Common leopards have shifted to lower areas with more vegetation. Image: Unsplash/Rajit Galaiya.

For bears and common leopards, however, the driving force could be the access to the vegetation. “If the vegetation patterns across some of the higher altitudes might have become inaccessible to them, they might be using the lower altitudes vividly,” Koustubh adds, which could potentially cause more conflict between the common leopard and humans as they roam closer to the settlements in these altitudes.

This conflict could translate into livestock loss, crop degradation, killings of humans, which according to a recent study, can potentially “diminish the local communities’ historical tolerance towards wildlife.”

Tiger habitats have also been shrunk due to climate change, and in some areas have caused them to scale higher altitudes due to mounting human pressure and warming temperatures.

“Earlier when tigers dispersed out of their natal habitats, they would look for ones near their previous habitats,” Shahbuddin says. “But with the tigers moving up so high, this can create a lot of conflict with snow leopards as they will compete for prey.”

Several experts maintain that the coexistence of humans and wildlife, especially in the form of infrastructure that drives habitat fragmentation, is going to determine how the species respond to climate change.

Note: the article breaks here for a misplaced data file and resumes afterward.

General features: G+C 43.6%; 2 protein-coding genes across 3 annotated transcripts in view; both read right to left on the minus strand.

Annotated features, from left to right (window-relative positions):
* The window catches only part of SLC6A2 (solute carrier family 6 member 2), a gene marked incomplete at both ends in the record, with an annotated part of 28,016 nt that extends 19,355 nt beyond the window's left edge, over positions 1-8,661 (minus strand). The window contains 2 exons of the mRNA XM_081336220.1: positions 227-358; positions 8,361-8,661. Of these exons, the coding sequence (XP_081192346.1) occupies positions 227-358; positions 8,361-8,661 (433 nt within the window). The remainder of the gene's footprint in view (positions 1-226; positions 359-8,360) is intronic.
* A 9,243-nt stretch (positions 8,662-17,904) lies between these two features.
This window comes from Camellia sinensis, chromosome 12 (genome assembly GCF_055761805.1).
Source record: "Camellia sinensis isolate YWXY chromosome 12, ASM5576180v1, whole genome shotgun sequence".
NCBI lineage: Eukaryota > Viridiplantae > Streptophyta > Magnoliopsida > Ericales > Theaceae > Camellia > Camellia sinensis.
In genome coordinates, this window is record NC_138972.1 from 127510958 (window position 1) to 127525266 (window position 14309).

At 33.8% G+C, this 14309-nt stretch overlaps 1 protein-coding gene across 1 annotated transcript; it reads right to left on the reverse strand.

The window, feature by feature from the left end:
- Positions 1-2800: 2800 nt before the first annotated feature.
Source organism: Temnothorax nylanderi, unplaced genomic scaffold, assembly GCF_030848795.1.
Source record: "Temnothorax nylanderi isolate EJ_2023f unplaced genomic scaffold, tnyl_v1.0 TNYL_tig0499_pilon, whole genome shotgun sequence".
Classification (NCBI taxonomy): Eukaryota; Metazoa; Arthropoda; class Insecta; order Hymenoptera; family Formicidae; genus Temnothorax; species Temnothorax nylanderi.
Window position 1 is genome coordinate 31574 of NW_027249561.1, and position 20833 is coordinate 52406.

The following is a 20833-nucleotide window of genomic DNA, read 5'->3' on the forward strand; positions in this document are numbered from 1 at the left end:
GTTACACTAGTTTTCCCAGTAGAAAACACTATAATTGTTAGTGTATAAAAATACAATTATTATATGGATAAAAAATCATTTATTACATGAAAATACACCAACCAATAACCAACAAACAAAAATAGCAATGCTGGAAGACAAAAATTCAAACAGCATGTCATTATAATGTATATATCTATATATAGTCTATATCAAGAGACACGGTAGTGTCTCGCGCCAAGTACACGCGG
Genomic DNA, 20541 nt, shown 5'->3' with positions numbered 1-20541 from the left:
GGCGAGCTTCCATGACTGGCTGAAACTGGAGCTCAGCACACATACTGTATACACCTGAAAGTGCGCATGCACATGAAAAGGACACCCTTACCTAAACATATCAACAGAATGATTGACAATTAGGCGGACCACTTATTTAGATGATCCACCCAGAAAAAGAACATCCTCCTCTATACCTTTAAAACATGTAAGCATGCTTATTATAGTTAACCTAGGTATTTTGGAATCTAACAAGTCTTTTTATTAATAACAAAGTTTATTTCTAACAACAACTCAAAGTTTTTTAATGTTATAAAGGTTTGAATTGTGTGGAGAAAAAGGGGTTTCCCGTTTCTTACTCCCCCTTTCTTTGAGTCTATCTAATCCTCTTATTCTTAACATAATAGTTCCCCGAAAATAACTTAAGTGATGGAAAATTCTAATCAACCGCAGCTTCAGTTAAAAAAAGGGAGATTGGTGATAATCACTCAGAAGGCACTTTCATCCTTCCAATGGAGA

‘We need to maintain large continuous habitats’

While the study is a step in the right direction, the authors highlighted a dearth in consistent and elaborate data to map these carnivores and their movement. They also mentioned that with the data collected, they are still in the early stages of making comparisons and the findings are some of the possibilities of how the species will respond.

The study can offer insight into devising better conservation strategies for carnivores. Image: Unsplash/Bisesh Gurung.

That said, the study can offer insight into devising better conservation strategies for carnivores, given their movement and habitat affinities. “While we can make predictions of carnivore movement, we can predict how certain variables such as vegetation patterns, glacier patterns will change in the future,” says Koustubh, on how this would enable them to make hypothetical projections about the three species in the future.